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Portfolio Management vs. Financial Planning

I often hear from investors who are in the market for a financial advisor, but who, despite interviewing several, are struggling to find one who meets their needs. One of the most frequent causes of this difficulty is a failure to understand the difference between advisors who provide portfolio management services and advisors who provide financial planning services.

Portfolio management involves doing the actual portfolio maintenance: setting up the portfolio, rebalancing when necessary, tax loss harvesting, etc. (Just to be clear, portfolio manager is not a technical term, so these people might refer to themselves as wealth managers, money managers, investment managers, or something else entirely.)

In contrast, financial planning is about answering questions: Can you afford to retire? How much can you spend per year in retirement? Is your asset allocation appropriate? When should you claim Social Security? How can you reduce your taxes? Do you need to buy long-term care insurance? Things like that.

What confuses many people is that:

  • From a regulatory perspective, both portfolio managers and financial planners are probably registered investment advisers (RIAs) or representatives thereof, and
  • Either of them can have the Certified Financial Planner (CFP) designation (but neither is required to have it).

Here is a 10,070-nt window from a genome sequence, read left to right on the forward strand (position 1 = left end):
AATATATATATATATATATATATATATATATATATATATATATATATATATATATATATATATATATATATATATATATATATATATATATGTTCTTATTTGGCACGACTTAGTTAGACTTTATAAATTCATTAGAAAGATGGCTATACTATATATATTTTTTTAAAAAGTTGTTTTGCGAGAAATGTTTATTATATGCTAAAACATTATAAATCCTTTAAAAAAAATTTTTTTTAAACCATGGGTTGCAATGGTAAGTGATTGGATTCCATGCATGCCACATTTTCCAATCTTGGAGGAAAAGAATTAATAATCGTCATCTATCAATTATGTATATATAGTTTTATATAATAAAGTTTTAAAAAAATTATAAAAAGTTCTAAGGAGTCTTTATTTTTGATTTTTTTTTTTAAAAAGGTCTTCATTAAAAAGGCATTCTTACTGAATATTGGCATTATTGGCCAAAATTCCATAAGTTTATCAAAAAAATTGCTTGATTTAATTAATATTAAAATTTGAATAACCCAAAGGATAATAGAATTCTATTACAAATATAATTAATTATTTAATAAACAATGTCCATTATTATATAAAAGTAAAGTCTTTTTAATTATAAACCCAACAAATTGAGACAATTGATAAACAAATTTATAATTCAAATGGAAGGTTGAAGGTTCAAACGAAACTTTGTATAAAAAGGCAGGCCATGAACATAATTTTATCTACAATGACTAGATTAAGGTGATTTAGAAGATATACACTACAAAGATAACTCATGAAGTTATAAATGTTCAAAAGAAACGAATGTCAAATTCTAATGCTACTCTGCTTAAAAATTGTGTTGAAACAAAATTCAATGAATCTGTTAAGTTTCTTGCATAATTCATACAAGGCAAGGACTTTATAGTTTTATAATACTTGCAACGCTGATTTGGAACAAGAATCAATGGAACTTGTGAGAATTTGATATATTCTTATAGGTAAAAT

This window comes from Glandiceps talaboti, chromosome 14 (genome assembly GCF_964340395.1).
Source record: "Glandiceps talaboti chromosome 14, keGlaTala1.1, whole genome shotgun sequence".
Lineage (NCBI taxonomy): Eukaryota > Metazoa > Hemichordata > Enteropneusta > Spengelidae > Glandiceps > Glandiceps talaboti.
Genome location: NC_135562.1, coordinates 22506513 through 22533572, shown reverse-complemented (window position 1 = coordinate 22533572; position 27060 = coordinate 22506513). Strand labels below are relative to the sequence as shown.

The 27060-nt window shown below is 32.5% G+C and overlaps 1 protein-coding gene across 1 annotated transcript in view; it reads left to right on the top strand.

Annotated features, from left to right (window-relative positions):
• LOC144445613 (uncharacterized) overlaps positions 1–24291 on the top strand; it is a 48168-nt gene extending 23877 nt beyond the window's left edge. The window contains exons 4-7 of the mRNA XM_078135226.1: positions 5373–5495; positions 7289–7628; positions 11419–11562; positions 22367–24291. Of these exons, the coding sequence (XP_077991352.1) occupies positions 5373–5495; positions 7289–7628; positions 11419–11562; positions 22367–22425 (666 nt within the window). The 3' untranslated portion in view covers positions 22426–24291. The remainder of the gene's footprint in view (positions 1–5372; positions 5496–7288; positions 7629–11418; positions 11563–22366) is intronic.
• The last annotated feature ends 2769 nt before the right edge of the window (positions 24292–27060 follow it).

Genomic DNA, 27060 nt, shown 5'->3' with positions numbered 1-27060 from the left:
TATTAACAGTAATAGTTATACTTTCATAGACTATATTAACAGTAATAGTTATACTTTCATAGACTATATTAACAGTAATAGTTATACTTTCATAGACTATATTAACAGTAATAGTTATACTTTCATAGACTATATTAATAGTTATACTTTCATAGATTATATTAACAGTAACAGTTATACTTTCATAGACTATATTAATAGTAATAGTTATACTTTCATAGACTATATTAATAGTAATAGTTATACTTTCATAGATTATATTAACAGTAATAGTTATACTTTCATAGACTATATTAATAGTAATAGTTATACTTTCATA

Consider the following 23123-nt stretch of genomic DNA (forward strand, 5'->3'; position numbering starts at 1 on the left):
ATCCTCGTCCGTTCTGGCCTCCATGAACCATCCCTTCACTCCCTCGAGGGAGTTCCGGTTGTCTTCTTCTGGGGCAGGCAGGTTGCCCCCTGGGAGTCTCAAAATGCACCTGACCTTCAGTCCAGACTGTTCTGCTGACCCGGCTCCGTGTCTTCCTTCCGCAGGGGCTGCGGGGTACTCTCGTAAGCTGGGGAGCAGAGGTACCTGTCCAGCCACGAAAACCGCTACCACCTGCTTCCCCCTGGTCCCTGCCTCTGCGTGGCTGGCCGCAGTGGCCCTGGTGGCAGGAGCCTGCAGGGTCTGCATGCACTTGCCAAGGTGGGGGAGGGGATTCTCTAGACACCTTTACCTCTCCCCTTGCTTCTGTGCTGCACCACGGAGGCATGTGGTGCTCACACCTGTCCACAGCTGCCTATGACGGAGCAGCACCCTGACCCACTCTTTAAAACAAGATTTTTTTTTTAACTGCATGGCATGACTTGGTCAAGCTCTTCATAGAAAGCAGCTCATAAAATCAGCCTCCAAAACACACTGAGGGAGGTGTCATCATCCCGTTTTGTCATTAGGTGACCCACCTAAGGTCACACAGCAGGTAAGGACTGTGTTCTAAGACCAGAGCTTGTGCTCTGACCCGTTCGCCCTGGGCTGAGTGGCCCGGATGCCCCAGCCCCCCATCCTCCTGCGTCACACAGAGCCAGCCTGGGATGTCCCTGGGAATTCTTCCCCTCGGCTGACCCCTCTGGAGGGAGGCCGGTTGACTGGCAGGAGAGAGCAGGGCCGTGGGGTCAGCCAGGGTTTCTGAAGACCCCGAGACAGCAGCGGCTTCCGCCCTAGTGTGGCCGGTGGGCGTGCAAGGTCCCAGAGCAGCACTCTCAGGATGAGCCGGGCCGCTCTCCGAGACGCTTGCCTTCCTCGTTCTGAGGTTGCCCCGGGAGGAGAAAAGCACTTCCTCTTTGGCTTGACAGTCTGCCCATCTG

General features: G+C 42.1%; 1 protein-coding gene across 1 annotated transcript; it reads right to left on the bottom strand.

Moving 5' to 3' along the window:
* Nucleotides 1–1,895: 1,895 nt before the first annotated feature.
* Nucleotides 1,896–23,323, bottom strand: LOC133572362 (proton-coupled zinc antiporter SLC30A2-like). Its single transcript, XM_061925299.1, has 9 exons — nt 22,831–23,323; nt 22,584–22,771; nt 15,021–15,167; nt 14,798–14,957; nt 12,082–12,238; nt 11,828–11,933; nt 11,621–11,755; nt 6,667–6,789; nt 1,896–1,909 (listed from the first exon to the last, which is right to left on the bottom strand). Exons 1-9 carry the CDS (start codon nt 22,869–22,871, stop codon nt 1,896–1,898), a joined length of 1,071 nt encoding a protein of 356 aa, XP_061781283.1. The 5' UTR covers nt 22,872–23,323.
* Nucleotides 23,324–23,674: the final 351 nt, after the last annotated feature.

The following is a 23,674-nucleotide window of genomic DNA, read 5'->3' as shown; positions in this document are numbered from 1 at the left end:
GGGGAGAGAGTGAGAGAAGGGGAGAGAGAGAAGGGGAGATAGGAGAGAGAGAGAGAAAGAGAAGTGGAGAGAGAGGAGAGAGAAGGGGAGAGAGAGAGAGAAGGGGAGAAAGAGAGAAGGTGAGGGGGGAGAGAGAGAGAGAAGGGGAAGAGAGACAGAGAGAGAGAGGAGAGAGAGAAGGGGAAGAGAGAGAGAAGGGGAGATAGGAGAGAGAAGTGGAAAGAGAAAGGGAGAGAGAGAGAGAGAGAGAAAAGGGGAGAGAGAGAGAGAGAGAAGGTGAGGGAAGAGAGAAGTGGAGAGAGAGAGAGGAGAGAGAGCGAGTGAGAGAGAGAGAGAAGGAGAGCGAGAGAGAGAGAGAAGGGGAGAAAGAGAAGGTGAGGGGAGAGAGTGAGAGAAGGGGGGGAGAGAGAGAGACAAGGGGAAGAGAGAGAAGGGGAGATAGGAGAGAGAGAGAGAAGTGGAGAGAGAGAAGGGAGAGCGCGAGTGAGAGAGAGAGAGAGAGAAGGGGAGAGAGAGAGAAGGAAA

Some firms do financial planning. (Examples would include members of the Garrett Planning Network, or Allan Roth’s firm Wealth Logic.) Some firms do primarily — or exclusively — portfolio management. (Examples would include Rick Ferri’s firm Portfolio Solutions or Bill Schultheis’s firm Soundmark Wealth Management.) Many firms do both.

The story I hear over and over from readers is that, having been in the market for financial planning services, they contacted a local CFP and set up a meeting. But, once they arrived at the meeting, it became clear that the CFP was not really interested in providing one-time financial planning services. Rather, the CFP’s goal was to get the investor to sign up for ongoing portfolio management services — something in which the investor has no interest.

The key is to know ahead of time who you’re contacting — what type of business does this advisor usually do? If their website speaks a great deal about their wealth management services and doesn’t say anything about hourly consultations, that should be a good clue. If the advisor’s website doesn’t make it clear, you can check their Form ADV II. (When researching an RIA, checking this document is a good idea anyway.) Or, you can always call the advisor, telling them very explicitly what services you are and are not interested in, and asking if they would be a good fit.

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